but they were simply not added to the result string.

Second, a SQL query bug requested both public and private links when
retrieving the libinfo link elements.

This is now fixed in svn. However, there is one thing to keep in
mind. The current implementation uses a simple check for "file://" at
the start of each link to make sure a libinfo link is an URL pointing
to a file resource owned by the user, and not a public URL accessible
via http or ftp. That is, libinfo links using any protocol other than
"file://" or none at all end up being added as public links. This code
has been added too long ago to exactly remember why it was added. It
now looks a little strange to me, and I'm open to suggestions whether
or not to remove this restriction.

regards,
Markus

--

-- 
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Torsten Bronger | 18 Apr 12:51 2009
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How to mark institute's publication

Hallöchen!

For a change, I have a question which may also be answered by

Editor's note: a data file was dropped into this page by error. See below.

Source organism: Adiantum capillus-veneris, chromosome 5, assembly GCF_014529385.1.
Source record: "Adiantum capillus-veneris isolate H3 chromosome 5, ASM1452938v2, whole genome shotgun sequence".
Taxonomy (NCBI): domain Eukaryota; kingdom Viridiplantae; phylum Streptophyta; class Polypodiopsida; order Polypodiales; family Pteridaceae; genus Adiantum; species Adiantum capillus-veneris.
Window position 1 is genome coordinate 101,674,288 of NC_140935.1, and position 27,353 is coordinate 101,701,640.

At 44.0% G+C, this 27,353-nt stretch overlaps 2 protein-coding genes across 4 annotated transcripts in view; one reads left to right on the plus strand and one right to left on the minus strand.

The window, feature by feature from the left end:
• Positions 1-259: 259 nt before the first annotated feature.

readers other than Markus.  ;-)

I need to mark publications which were made by our scientific
institute, in order to be able to automate the generation of the
publication report which needs to be submitted annually in our
research centre.

I try to avoid the U1-U5 fields of RIS because I don't like their
arbitrary semantics, and I run out of them quickly.

Okay, I see four possibilities:

* Use a U1..U5 field anyway

* Add a bogus series (aka set) with the title "IEF-5 publications"

* Use RISX' <address> tag with a special micro syntax,
  e.g. "[institution: IEF-5]"

* Store it in the Web client instead of in RefDB

What do you think?

Tschö,
Torsten.

--

-- 
(Continue reading)

Bruce D'Arcus | 19 Apr 15:21 2009
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Re: How to mark institute's publication

On Sat, Apr 18, 2009 at 6:51 AM, Torsten Bronger
<bronger <at> physik.rwth-aachen.de> wrote:

> Okay, I see four possibilities:
>
> * Use a U1..U5 field anyway
>
> * Add a bogus series (aka set) with the title "IEF-5 publications"
>
> * Use RISX' <address> tag with a special micro syntax,
>  e.g. "[institution: IEF-5]"
>
> * Store it in the Web client instead of in RefDB

Aren't they all hacks of sort that abuse the (limited) RIS semantics?
What you're really wanting to model is that a contributor is
affiliated with a particular institution (your's), and then to grab
items based on that affiliation.

In the Drupal-based biblio module, one can associate a a contributor
with a Drupal user, and then use that to generate reports and such. So
I guess his approach was your option #4.

There's a fifth possibility, BTW: use a keyword/tag.

Bruce